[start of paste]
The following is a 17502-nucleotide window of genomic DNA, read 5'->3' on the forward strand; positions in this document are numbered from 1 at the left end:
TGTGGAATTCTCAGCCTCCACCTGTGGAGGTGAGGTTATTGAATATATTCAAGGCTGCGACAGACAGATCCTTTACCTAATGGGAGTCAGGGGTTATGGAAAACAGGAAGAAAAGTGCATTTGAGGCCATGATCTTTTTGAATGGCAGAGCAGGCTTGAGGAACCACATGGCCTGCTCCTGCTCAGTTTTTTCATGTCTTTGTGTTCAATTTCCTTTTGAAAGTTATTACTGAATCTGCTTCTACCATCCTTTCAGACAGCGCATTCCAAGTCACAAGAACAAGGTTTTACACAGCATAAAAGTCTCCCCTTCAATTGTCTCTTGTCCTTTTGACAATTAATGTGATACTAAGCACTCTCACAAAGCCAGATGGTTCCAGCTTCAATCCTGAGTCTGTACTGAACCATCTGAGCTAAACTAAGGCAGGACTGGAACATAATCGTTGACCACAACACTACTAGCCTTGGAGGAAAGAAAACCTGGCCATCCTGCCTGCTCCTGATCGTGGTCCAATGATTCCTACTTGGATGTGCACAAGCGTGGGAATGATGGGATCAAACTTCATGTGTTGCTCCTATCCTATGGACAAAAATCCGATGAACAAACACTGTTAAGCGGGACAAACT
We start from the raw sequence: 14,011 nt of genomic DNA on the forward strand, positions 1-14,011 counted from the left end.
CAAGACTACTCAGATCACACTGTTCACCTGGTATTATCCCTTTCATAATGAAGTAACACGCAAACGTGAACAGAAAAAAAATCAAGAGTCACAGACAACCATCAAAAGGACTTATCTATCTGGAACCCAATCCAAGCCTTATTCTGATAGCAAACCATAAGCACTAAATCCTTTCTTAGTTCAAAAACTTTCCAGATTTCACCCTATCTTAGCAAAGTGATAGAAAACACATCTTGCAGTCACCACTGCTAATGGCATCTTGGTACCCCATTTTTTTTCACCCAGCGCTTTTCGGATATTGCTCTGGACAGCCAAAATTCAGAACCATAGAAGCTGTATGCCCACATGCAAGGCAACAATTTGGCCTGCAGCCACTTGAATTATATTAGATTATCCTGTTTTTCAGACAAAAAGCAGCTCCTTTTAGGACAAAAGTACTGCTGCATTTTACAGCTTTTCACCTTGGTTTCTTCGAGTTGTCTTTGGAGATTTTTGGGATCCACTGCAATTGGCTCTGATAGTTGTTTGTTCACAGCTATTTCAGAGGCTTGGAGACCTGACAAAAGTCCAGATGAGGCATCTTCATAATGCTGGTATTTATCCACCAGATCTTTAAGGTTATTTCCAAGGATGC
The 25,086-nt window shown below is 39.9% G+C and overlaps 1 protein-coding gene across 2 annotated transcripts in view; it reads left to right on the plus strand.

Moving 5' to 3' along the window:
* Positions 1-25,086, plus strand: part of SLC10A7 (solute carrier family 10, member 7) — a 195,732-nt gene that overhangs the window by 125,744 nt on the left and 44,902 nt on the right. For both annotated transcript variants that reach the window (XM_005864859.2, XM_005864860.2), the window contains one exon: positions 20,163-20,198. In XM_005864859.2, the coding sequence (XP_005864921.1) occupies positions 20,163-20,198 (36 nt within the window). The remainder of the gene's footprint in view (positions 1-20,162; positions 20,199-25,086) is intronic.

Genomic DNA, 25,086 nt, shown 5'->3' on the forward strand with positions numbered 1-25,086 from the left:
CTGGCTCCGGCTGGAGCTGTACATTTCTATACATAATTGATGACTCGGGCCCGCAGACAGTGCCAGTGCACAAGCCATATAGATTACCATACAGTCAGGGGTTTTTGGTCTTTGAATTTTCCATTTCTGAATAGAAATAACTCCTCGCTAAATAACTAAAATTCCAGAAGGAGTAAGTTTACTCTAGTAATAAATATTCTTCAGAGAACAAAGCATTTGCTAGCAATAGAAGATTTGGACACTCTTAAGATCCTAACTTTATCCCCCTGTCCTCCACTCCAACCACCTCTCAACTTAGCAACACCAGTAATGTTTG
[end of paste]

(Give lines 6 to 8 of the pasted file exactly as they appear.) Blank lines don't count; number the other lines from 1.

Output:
Moving 5' to 3' along the window:
* Positions 1-25,086, plus strand: part of SLC10A7 (solute carrier family 10, member 7) — a 195,732-nt gene that overhangs the window by 125,744 nt on the left and 44,902 nt on the right. For both annotated transcript variants that reach the window (XM_005864859.2, XM_005864860.2), the window contains one exon: positions 20,163-20,198. In XM_005864859.2, the coding sequence (XP_005864921.1) occupies positions 20,163-20,198 (36 nt within the window). The remainder of the gene's footprint in view (positions 1-20,162; positions 20,199-25,086) is intronic.

Genomic DNA, 25,086 nt, shown 5'->3' on the forward strand with positions numbered 1-25,086 from the left: